Laparoscopy for Endometriosis

Laparoscopic (keyhole) surgery is a minimally invasive surgical technique. Surgeons use it to diagnose and treat endometriosis (endo). 

Laparoscopy can help by locating, staging, and removing endometrial lesions. but it is not the first line of treatment or a cure. It can help reduce pain, but laparoscopy does not guarantee long-term pain relief.

This article reviews when you may need laparoscopic surgery for endometriosis, how to prepare for it, and its various methods, risks, complications, recovery, chance of recurrence, and long-term pain management strategies.

Healthcare provider sitting on a hospital bed speaking with a patient

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When Is Laparoscopy Needed for Endometriosis?

Healthcare providers typically recommend lifestyle changes, hormones, pain management, and physical therapy before recommending endometriosis surgery to diagnose or treat endometriosis.

They may recommend laparoscopy when:

  • Severe endometriosis symptoms continue with other treatments.
  • Endometriosis affects organs in the pelvis.
  • Endometriosis causes infertility (inability to get pregnant).

Laparoscopy for Diagnosing Endometriosis

Laparoscopic surgery is the only way to get a definitive endometriosis diagnosis. 

If the surgeon sees endometriosis during the laparoscopy, they will remove it and send a sample to the lab. The lab views it under a microscope to confirm the diagnosis.

Laparoscopy for Treating Endometriosis

While surgery is not the first-line treatment, removing endometrial lesions through laparoscopy can be part of the care plan.

In surgery, your provider can also identify the amount and location of endometrial tissue, which helps them determine the stage of the disease and targeted treatment approaches. 

How to Prepare for Endometriosis Laparoscopy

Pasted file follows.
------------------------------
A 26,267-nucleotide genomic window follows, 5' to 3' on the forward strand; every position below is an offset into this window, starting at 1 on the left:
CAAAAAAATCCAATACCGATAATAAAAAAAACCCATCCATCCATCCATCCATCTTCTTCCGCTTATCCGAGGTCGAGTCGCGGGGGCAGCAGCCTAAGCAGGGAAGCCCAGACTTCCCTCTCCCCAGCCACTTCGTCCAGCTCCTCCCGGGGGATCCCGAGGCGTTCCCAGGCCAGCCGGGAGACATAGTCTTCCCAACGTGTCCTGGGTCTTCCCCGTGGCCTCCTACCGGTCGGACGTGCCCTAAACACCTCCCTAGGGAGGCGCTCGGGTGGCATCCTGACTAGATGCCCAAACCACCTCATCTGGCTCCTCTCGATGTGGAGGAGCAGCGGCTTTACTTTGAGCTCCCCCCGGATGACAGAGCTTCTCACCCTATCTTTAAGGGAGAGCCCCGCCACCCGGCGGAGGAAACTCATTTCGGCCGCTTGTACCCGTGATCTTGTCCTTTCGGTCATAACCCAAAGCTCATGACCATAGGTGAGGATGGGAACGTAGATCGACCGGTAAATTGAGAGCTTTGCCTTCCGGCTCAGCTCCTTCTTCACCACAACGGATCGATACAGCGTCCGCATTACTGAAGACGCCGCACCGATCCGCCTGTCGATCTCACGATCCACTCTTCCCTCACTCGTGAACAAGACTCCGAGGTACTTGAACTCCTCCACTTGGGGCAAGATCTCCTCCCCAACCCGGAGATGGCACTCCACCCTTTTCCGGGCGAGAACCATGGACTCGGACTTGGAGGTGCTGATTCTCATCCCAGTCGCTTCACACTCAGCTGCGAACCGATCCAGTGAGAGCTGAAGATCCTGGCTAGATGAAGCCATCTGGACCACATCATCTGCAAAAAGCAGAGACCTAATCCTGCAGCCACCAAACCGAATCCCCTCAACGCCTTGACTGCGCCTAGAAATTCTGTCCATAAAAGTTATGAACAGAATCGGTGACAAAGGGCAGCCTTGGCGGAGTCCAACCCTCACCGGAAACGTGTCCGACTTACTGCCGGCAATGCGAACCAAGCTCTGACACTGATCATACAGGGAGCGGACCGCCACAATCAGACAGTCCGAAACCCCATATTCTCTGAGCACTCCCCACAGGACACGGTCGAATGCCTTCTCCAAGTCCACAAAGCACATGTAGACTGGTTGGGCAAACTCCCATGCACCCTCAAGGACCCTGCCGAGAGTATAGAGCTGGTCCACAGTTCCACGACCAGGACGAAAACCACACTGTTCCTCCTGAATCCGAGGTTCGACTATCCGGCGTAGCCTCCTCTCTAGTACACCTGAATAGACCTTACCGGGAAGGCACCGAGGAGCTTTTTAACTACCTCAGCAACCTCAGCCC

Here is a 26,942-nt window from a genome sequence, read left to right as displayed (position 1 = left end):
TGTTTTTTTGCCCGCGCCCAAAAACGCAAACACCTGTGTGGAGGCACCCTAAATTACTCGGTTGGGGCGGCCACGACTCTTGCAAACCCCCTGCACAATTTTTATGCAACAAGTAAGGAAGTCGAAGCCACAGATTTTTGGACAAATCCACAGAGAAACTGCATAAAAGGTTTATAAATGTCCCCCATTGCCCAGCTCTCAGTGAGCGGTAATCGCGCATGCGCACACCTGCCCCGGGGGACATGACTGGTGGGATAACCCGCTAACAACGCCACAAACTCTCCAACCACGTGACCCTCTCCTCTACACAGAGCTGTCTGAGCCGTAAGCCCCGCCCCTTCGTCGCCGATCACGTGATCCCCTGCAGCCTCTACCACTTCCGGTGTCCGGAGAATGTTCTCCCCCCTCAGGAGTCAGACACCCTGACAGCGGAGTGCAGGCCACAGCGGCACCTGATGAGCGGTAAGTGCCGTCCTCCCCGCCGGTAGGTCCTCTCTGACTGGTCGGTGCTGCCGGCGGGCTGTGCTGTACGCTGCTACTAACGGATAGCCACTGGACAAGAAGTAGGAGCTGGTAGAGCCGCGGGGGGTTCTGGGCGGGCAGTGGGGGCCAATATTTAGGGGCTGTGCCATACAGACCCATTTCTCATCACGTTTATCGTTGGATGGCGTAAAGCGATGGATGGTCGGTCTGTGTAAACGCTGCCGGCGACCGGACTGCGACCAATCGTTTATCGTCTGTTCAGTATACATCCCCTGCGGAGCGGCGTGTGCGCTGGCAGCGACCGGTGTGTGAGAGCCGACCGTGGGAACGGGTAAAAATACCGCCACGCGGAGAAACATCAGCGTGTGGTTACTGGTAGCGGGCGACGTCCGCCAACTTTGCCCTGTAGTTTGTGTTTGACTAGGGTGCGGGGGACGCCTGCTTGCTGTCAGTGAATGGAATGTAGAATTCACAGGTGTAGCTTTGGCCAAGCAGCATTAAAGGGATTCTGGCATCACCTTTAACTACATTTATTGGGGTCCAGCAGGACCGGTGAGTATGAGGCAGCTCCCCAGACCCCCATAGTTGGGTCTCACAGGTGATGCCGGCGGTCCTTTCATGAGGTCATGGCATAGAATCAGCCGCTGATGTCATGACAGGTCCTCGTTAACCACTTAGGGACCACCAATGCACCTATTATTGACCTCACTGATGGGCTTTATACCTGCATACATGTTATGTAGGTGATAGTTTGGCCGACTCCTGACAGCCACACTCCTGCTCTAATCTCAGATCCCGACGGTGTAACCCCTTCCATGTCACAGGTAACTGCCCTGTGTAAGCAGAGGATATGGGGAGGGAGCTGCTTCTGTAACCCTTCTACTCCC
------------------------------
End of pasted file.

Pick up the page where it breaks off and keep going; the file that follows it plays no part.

To maximize your recovery, consider taking the following steps. 

  • Quit smoking. 
  • Eat a healthy diet.
  • Drink plenty of water.
  • Stay active. 

Before your laparoscopy, you'll have a preoperative appointment that involves lab work and a vital sign check. This ensures you are in good health and not pregnant. 

Before your surgery, you will receive instructions on when to take medication, eat, and shower. Your provider may give you a special soap to decrease your risk of infection.  

On the day of surgery, wear comfortable clothes, leave valuables at home, and ensure you have a driver for after surgery.

Laparoscopic Endometriosis Surgery Methods 

Surgeons perform laparoscopy with two to four tiny keyhole incisions, each about one-quarter inch long. The first usually is made inside the navel (belly button) and the rest will be elsewhere in the abdomen. 

Surgeons use a laparoscope (tube with a tiny camera attached) and air injected into the abdomen to visualize and perform surgery without making a large incision. 

The surgeon may use the following techniques to remove endo lesions during the procedure:

  • Excision: Surgical removal of an endometriosis lesion using a scalpel or laser 
  • Ablation (fulguration): Removal through electrosurgery or cautery, which burns or melts the lesion

Excision vs. Ablation 

Ablation removes the surface of the lesion but not the root. It is beneficial for smaller, superficial endometriosis lesions. 

Surgical excision removes the entire lesion, including the root. It is typically the best choice for deep infiltrating endometriosis (DIE) and endometriomas (chocolate ovarian cysts). Excision also helps preserve fertility because it is less damaging than the ablation of ovarian tissue.

Questions to Ask Your Surgeon

The following are examples of questions to ask your healthcare team before surgery:

  • What is the goal of surgery? 
  • Is the surgery treating superficial or infiltrating endometriosis?
  • If symptoms continue, what are the next steps?
  • Will surgery completely get rid of endometriosis? 
  • What technique will the surgeon use? 
  • How many incisions will there be?
  • How long will the surgery take?
  • How much pain should I expect after surgery?
  • When can I return to normal activities, including work, school, exercise, and sex? 
  • Will surgery affect my ability to get pregnant?

Additional Procedures That During Laparoscopy for Endo